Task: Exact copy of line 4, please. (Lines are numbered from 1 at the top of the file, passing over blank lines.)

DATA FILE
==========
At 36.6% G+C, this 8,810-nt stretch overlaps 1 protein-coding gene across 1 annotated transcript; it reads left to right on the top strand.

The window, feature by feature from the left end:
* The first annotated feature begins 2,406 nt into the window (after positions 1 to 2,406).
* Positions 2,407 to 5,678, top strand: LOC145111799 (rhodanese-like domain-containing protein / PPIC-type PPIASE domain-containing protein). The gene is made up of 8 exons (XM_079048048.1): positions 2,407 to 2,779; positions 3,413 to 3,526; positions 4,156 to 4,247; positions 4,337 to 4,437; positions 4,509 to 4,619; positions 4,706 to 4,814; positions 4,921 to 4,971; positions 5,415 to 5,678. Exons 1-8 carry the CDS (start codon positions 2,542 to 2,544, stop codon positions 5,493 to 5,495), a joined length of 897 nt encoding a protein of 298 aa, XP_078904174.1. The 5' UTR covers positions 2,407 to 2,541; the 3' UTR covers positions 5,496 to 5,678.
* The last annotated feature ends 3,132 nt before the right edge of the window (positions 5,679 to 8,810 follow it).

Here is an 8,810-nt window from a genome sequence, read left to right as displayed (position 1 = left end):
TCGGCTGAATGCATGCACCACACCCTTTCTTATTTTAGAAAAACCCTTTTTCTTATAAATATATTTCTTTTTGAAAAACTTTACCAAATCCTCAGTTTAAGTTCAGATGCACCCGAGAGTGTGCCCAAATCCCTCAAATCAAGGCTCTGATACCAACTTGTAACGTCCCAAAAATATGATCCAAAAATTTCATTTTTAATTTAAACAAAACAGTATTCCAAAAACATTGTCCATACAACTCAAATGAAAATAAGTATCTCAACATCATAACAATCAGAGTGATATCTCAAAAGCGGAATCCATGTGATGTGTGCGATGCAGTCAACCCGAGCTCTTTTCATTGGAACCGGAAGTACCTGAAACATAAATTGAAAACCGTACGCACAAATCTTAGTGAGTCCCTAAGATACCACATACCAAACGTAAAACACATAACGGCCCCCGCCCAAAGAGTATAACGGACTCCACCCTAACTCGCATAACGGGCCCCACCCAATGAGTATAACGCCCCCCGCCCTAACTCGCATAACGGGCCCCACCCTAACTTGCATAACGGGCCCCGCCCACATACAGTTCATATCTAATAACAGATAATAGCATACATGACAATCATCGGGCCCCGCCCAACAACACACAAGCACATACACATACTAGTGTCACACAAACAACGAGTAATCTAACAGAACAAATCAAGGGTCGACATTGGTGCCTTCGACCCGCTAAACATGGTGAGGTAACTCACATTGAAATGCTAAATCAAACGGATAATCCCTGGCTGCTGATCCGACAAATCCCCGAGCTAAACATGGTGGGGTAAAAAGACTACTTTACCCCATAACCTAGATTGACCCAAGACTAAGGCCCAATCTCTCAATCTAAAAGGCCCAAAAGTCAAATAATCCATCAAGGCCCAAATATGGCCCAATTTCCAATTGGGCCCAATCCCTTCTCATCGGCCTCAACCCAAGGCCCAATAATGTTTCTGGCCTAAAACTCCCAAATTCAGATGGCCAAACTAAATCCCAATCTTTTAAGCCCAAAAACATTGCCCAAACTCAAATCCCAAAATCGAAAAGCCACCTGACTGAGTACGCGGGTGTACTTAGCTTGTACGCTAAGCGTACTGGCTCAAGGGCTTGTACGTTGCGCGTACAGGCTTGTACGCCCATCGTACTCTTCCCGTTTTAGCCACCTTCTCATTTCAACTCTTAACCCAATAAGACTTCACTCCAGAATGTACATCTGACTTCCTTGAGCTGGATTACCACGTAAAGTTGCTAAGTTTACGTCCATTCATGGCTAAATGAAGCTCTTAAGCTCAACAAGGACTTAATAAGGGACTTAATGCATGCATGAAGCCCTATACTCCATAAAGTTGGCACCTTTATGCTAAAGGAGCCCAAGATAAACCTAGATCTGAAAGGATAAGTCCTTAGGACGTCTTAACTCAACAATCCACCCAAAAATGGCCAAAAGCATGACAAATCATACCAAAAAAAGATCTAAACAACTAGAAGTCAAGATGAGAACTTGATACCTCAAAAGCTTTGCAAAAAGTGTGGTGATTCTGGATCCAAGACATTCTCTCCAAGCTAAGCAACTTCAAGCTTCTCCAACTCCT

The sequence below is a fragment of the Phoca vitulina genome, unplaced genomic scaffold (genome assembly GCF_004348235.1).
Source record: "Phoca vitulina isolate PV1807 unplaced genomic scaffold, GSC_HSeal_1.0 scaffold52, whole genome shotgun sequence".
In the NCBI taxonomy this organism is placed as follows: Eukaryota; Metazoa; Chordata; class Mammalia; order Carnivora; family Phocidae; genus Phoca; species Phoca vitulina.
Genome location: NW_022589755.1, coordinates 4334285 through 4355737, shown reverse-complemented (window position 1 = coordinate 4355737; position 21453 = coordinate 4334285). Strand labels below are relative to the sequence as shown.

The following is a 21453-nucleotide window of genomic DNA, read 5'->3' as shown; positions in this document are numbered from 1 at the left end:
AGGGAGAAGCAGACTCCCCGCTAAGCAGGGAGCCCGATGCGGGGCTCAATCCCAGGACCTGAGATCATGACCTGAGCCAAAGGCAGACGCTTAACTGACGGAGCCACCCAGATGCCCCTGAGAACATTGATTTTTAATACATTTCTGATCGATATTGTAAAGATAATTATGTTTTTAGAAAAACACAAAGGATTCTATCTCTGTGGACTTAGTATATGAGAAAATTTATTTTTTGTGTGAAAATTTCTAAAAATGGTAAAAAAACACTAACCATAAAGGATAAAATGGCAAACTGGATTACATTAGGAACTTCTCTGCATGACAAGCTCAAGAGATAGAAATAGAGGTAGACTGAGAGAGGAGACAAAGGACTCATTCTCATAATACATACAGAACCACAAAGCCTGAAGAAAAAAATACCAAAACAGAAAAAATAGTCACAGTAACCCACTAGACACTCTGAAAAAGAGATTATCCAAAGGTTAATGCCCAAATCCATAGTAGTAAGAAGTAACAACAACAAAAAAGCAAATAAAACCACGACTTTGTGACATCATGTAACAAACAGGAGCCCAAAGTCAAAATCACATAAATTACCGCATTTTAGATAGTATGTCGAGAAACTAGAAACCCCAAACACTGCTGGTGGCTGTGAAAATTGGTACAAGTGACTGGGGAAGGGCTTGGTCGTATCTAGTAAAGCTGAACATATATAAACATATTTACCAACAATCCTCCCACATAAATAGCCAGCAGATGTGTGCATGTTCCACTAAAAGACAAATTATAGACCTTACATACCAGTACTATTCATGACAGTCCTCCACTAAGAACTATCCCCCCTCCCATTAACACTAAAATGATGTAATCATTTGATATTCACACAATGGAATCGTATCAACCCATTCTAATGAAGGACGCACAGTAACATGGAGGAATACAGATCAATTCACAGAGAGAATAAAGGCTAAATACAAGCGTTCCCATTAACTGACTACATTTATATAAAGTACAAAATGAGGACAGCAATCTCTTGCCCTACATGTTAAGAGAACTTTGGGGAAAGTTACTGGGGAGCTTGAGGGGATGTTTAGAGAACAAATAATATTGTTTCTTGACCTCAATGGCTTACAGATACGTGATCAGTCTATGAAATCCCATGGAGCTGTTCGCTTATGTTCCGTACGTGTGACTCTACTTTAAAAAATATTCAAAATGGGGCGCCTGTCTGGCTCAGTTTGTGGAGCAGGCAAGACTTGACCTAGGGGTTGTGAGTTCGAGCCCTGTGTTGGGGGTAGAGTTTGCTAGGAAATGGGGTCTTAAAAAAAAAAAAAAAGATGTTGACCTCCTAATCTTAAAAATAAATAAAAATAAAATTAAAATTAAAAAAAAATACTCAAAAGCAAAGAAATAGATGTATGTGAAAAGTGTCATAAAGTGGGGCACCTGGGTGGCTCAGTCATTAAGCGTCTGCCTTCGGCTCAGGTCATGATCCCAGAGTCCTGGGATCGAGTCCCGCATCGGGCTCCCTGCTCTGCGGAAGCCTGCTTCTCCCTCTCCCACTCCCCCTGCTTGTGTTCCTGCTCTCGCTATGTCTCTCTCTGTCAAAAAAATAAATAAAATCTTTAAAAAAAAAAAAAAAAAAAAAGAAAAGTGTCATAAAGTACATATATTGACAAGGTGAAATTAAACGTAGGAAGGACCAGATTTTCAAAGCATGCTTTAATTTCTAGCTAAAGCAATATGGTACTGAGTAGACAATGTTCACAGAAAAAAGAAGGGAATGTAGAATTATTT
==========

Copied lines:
* Positions 2,407 to 5,678, top strand: LOC145111799 (rhodanese-like domain-containing protein / PPIC-type PPIASE domain-containing protein). The gene is made up of 8 exons (XM_079048048.1): positions 2,407 to 2,779; positions 3,413 to 3,526; positions 4,156 to 4,247; positions 4,337 to 4,437; positions 4,509 to 4,619; positions 4,706 to 4,814; positions 4,921 to 4,971; positions 5,415 to 5,678. Exons 1-8 carry the CDS (start codon positions 2,542 to 2,544, stop codon positions 5,493 to 5,495), a joined length of 897 nt encoding a protein of 298 aa, XP_078904174.1. The 5' UTR covers positions 2,407 to 2,541; the 3' UTR covers positions 5,496 to 5,678.